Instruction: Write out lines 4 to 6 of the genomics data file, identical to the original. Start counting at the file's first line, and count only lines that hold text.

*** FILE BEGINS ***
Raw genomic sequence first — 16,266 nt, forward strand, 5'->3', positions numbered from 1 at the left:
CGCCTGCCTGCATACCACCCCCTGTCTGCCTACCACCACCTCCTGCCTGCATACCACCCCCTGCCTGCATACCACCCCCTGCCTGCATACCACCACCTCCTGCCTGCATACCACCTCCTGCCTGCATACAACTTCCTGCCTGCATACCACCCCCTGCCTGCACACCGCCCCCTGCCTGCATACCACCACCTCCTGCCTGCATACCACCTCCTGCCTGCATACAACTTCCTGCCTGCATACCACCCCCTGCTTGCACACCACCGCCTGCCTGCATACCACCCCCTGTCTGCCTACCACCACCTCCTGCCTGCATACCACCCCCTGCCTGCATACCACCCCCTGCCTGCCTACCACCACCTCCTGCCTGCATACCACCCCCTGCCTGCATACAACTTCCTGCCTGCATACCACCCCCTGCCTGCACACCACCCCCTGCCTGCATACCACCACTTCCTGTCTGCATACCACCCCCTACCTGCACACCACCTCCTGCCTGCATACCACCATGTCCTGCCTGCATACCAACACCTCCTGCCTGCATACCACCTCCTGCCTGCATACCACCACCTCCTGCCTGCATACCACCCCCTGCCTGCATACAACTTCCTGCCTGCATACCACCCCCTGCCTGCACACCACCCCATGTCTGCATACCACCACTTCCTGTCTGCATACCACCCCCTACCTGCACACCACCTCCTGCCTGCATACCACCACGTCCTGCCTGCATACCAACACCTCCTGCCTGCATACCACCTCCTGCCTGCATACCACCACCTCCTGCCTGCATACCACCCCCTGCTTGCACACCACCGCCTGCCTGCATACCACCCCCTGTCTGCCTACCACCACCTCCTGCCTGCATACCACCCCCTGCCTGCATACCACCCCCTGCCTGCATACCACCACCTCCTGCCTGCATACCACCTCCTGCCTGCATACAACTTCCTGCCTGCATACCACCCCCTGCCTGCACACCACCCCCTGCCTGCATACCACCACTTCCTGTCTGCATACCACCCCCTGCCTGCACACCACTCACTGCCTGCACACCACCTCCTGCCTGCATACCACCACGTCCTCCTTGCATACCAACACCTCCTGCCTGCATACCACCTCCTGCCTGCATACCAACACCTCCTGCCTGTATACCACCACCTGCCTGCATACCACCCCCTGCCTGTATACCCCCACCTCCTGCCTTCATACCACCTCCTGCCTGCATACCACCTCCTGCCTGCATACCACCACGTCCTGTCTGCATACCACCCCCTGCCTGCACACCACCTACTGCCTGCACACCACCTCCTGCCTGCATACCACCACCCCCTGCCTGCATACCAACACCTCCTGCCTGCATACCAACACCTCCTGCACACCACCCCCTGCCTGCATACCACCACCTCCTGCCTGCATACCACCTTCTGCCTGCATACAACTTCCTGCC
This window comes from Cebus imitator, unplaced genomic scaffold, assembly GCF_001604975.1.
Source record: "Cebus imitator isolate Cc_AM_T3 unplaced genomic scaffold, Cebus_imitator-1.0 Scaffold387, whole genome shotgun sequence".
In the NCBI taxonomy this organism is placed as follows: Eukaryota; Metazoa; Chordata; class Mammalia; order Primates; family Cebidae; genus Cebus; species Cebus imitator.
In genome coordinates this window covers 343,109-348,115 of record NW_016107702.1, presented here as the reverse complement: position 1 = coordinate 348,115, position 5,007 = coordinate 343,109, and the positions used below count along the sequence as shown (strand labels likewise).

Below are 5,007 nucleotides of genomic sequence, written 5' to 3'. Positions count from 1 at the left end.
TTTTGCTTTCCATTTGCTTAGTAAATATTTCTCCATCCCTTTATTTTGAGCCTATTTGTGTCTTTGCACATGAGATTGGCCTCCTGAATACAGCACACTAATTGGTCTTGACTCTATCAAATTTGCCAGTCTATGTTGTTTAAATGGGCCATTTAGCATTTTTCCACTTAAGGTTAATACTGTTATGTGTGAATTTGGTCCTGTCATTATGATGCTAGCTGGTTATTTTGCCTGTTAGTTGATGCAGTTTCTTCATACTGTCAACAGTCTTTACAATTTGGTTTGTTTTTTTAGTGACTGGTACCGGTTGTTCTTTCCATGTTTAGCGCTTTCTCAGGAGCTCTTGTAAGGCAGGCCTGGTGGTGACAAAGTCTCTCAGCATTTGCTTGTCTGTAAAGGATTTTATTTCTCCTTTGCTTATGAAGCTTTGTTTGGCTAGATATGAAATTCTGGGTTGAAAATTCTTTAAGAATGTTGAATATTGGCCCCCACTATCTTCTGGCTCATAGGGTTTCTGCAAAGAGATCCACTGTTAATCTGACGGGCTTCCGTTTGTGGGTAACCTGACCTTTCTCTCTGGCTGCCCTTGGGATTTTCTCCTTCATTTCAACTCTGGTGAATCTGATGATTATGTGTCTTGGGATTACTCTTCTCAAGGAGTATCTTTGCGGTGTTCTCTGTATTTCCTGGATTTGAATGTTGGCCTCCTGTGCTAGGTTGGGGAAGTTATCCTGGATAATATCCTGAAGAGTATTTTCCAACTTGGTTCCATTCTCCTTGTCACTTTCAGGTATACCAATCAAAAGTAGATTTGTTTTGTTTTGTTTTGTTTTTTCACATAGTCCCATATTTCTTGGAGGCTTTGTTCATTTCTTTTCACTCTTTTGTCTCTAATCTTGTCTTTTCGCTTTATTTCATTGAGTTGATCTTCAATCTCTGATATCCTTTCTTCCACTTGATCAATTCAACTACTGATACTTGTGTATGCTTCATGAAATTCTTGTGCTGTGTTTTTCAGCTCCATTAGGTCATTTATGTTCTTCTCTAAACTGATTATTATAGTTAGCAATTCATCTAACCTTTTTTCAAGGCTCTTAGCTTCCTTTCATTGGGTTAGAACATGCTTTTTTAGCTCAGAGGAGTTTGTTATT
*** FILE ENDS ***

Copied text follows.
Source record: "Cebus imitator isolate Cc_AM_T3 unplaced genomic scaffold, Cebus_imitator-1.0 Scaffold387, whole genome shotgun sequence".
In the NCBI taxonomy this organism is placed as follows: Eukaryota; Metazoa; Chordata; class Mammalia; order Primates; family Cebidae; genus Cebus; species Cebus imitator.
In genome coordinates this window covers 343,109-348,115 of record NW_016107702.1, presented here as the reverse complement: position 1 = coordinate 348,115, position 5,007 = coordinate 343,109, and the positions used below count along the sequence as shown (strand labels likewise).